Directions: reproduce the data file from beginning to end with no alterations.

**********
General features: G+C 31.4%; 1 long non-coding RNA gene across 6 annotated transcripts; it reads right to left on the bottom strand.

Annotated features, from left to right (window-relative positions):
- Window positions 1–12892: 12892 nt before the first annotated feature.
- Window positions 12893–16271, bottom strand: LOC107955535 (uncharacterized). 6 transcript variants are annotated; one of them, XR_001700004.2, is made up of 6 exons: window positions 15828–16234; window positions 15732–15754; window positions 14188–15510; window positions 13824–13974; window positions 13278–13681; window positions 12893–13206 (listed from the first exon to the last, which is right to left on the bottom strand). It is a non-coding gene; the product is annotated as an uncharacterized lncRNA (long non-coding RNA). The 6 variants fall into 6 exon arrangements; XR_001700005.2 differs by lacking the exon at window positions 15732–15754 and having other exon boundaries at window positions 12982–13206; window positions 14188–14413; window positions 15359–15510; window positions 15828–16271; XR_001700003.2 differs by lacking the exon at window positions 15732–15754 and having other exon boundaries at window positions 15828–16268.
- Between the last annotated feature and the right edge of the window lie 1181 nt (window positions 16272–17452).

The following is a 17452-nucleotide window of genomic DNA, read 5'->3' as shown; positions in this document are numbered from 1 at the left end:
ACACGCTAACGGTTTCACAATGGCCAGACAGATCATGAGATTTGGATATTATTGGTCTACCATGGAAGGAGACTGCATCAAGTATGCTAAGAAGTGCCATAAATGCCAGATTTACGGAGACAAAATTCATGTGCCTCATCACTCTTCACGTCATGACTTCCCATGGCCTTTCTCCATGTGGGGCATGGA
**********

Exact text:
General features: G+C 31.4%; 1 long non-coding RNA gene across 6 annotated transcripts; it reads right to left on the bottom strand.

Annotated features, from left to right (window-relative positions):
- Window positions 1–12892: 12892 nt before the first annotated feature.
- Window positions 12893–16271, bottom strand: LOC107955535 (uncharacterized). 6 transcript variants are annotated; one of them, XR_001700004.2, is made up of 6 exons: window positions 15828–16234; window positions 15732–15754; window positions 14188–15510; window positions 13824–13974; window positions 13278–13681; window positions 12893–13206 (listed from the first exon to the last, which is right to left on the bottom strand). It is a non-coding gene; the product is annotated as an uncharacterized lncRNA (long non-coding RNA). The 6 variants fall into 6 exon arrangements; XR_001700005.2 differs by lacking the exon at window positions 15732–15754 and having other exon boundaries at window positions 12982–13206; window positions 14188–14413; window positions 15359–15510; window positions 15828–16271; XR_001700003.2 differs by lacking the exon at window positions 15732–15754 and having other exon boundaries at window positions 15828–16268.
- Between the last annotated feature and the right edge of the window lie 1181 nt (window positions 16272–17452).

The following is a 17452-nucleotide window of genomic DNA, read 5'->3' as shown; positions in this document are numbered from 1 at the left end:
ACACGCTAACGGTTTCACAATGGCCAGACAGATCATGAGATTTGGATATTATTGGTCTACCATGGAAGGAGACTGCATCAAGTATGCTAAGAAGTGCCATAAATGCCAGATTTACGGAGACAAAATTCATGTGCCTCATCACTCTTCACGTCATGACTTCCCATGGCCTTTCTCCATGTGGGGCATGGA